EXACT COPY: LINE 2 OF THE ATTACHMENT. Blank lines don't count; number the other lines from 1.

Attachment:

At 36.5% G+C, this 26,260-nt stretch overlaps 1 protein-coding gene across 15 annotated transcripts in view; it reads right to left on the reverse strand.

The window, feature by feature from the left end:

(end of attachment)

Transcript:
The window, feature by feature from the left end: